The professional hazards of coaching

Peck Hickman left Louisville at a time entirely of his choosing, a professional norm that’s eluded subsequent occupants of the job.

Louisville dismissed Chris Mack as head coach of its men’s basketball team today. In-season sackings are comparatively rare, but this one did call to mind Steve Alford’s exit at UCLA three years ago.

In each case a storied program gradually and then suddenly lost all patience with a fourth- (Mack) or sixth-year (Alford) coach after a run of losing in the dead of winter. Two such episodes occurring within a relatively short span of time perhaps reminds us that being handed the keys to a blue-chip program is not only the aspiration of just about any coach. It’s also a demonstrable occupational hazard.

Denny Crum won two national titles at Louisville, but 15 years after the second championship he announced, on March 5, 2001, that he was stepping down with two years left on his contract. The decision came as a surprise inasmuch as Crum had previously stated his intention to return for another season and had even touted his incoming recruiting class. But Louisville athletic director Tom Jurich had been quoted that January as saying he couldn’t guarantee that Crum would be back. It appeared the writing was on the wall.

When Crum stated that it was his intention to depart, his team was 11-18 and had posted a 61-61 record over its last four seasons. “It was time for Denny Crum to step away,” Digger Phelps wrote at in reaction to the news. “Certain things happened that he just couldn’t control.”

Seen from 30,000 feet, the Rick Pitino era at Louisville was more of the same. The Cardinals burnished their status as a blue-chip program, won a national title, and the head coach was once again ushered out the door, this time in the form of an affirmative firing.

Assistant coach David Padgett was promoted to the head job on an interim basis for 2017-18. He started strong, at least on paper, leading the Cards to 15 wins in their first 19 outings. But Louisville had lost by 29 at Kentucky, and thus even at 15-4 Padgett was found wanting. By the end of the Cardinals’ 22-14 season, Mack was viewed as such an obvious choice for the full-time job that he was named as such in the newser on Louisville not retaining Padgett.

While Mack’s hiring at Louisville was seen as almost a fait accompli , such was not the case when UCLA got around to replacing its interim coach (Murry Bartow) in the wake of Alford’s dismissal. The Bruins approached John Calipari, Jamie Dixon, and Rick Barnes before coming to terms with Mick Cronin.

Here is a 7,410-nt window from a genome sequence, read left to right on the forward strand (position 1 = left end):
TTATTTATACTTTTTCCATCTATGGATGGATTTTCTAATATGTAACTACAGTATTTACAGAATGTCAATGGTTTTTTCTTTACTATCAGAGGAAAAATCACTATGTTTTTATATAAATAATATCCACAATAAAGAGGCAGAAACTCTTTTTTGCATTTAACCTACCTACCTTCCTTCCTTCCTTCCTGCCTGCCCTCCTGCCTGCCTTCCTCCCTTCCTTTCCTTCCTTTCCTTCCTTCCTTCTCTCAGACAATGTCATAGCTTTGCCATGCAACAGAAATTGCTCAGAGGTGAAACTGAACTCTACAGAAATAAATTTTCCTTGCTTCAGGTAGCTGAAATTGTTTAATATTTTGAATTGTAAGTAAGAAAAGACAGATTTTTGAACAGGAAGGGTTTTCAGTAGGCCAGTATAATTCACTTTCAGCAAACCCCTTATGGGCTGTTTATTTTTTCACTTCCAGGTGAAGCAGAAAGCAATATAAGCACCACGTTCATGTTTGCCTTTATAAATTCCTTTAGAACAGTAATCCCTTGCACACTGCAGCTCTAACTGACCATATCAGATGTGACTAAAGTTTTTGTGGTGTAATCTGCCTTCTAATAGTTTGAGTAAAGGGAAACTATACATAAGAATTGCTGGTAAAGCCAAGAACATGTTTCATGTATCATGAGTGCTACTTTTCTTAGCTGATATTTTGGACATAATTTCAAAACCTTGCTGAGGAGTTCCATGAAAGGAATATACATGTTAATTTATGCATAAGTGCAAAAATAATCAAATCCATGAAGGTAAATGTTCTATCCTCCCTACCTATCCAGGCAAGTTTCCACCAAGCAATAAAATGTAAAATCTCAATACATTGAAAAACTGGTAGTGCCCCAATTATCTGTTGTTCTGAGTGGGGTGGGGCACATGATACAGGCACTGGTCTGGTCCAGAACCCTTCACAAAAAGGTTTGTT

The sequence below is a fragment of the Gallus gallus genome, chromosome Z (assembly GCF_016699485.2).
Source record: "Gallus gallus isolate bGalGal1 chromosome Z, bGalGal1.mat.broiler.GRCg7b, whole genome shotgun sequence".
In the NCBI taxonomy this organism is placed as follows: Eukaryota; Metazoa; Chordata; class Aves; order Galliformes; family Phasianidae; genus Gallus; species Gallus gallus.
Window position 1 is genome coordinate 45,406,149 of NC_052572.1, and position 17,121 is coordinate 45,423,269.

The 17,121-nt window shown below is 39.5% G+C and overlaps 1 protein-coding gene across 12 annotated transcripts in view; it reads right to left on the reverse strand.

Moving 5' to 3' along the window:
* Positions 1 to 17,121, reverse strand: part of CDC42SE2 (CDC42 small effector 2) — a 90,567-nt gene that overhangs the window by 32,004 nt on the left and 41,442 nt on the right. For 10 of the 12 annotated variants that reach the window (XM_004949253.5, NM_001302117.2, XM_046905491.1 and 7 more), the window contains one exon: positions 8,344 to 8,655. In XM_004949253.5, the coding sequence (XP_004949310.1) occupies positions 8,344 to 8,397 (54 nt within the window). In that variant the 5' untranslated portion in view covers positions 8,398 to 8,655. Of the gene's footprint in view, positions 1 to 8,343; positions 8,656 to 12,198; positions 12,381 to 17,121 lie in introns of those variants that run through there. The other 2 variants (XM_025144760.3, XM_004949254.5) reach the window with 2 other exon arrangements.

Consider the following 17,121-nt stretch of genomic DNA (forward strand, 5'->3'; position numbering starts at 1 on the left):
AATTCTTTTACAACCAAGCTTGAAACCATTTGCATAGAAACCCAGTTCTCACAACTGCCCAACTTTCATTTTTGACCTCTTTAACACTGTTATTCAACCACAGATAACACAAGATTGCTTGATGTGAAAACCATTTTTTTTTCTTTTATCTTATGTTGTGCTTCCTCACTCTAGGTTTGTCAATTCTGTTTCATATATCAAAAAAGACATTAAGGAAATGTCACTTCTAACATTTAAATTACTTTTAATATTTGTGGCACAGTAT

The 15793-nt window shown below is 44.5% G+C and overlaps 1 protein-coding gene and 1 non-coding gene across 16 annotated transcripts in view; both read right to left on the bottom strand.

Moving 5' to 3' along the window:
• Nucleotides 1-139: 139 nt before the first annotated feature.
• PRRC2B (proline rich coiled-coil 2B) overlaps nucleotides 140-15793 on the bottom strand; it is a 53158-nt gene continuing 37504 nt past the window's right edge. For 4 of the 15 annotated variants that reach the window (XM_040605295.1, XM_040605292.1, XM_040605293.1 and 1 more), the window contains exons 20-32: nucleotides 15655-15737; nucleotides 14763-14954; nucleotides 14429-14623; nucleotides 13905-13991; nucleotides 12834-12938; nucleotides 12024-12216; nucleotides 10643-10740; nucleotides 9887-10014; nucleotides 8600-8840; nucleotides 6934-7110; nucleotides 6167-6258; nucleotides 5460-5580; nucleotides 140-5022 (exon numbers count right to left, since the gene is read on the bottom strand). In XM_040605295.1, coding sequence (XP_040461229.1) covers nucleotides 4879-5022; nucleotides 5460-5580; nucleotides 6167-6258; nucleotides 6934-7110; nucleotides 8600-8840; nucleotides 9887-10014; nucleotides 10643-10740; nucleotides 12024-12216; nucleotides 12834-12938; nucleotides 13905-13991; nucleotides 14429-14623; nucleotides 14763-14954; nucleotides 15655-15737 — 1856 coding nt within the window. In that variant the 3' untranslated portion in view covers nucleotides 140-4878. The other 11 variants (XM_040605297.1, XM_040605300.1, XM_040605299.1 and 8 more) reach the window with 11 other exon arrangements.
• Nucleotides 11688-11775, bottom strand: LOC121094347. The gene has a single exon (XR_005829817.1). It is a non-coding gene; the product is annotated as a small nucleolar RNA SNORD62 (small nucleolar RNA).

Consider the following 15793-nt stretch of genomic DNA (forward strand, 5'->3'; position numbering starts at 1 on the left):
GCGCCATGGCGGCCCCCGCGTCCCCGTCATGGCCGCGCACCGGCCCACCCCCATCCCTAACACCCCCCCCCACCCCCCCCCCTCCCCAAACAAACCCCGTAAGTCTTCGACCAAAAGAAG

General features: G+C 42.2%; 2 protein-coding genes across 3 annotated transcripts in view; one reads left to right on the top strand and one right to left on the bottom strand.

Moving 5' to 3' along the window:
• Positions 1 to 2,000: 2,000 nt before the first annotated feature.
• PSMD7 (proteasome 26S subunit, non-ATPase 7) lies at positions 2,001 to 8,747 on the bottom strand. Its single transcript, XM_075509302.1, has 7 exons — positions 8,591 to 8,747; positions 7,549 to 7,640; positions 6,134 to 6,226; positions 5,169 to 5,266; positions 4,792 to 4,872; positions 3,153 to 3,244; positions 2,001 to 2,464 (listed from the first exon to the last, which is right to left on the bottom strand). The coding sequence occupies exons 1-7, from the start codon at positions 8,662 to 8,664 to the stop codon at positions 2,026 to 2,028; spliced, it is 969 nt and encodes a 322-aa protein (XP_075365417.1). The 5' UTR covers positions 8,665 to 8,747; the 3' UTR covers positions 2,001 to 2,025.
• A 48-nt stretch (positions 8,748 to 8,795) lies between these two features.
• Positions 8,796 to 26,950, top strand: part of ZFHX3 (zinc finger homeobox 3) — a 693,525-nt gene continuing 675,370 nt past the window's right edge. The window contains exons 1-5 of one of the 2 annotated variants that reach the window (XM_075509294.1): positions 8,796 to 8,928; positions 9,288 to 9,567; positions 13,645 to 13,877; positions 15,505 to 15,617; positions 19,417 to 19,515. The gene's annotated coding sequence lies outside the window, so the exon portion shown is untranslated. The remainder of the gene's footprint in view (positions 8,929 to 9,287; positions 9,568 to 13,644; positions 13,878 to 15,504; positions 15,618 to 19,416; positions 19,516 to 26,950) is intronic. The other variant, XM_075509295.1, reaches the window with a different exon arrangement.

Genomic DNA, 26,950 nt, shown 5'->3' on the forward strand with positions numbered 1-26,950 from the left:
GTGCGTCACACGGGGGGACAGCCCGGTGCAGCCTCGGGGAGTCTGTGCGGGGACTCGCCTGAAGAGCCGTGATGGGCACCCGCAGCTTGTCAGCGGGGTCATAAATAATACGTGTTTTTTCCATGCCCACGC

Mack and Cronin are about the same age, they both grew up in greater Cincinnati, and they both played for area Catholic high schools in the late 1980s. If we could run five or 10 thousand simulations on coaching careers the way we can with basketball seasons, one suspects we would find a far more diverse range of outcomes in the professional realm than we do on the court.

Certainly we could find a fair number of simulated outcomes for Mack that are worse or at least more static than Louisville sacking you midway through your fourth season. For starters, what if the Cardinals had made the 2018 NCAA tournament under Padgett? It almost happened. If Louisville wins one or, especially, two games in that bracket, does the administration really jettison a former UofL player and assistant coach who’s just given the program its best showing in three years?

Conversely, it doesn’t require any great leap of imagination to envision things going far smoother for Mack and the Cards. In that vein, consider the same question as above only with a different season. What if Louisville had made the tournament last year? It almost happened.

To be sure, Louisville’s profile constituted one very odd case in an intrinsically odd pandemic year. The Cardinals arrived at Selection Sunday last March having played just 20 games, as many as Auburn, Baylor, and Villanova have already played this season. Mack’s group looked like a solid No. 9 seed to win proxies, clocking at in No. 35 in terms of strength of record. Then again a team that lost by 37 at Wisconsin and, incredibly, by 45 at North Carolina was always going to appear far more shaky at KenPom (No. 54). In the end, the committee sided with Ken, the bid was given to Utah State, and Mack’s team was the only program in the SOR top 38 that didn’t play in the 2021 NCAA tournament. Coaching tenures can ride on such turns of fate.

None of which is to minimize any coach’s responsibility for their own choices or, more specifically, for the manner in which they respond to turns of fate that don’t go their way. On the contrary, any fan of the game can cite chapter and verse from prior cases — some quite notorious, actually — where coaches responded to adverse circumstances by digging their own holes much deeper than said holes otherwise would have been.

Possibly that’s what happened, to some extent, in Mack’s case. Surely we can acknowledge the role of the coach in these instances while also recognizing the peculiar structural givens within this particular profession. In a sport where Tony Bennett lost by 20 to a No. 16 seed one year and won the national title the next, the correlation between coaching performance and basketball outcomes is less than perfect.

Mack is out. His contemporary and fellow Cincinnati product Cronin occupies John Wooden’s chair and appears to have a decent shot at reaching a second consecutive Final Four. Of course, we’ve already seen UCLA go to back-to-back national semifinals this century. That coach was fired, and Alford was brought in. It’s a hazardous profession.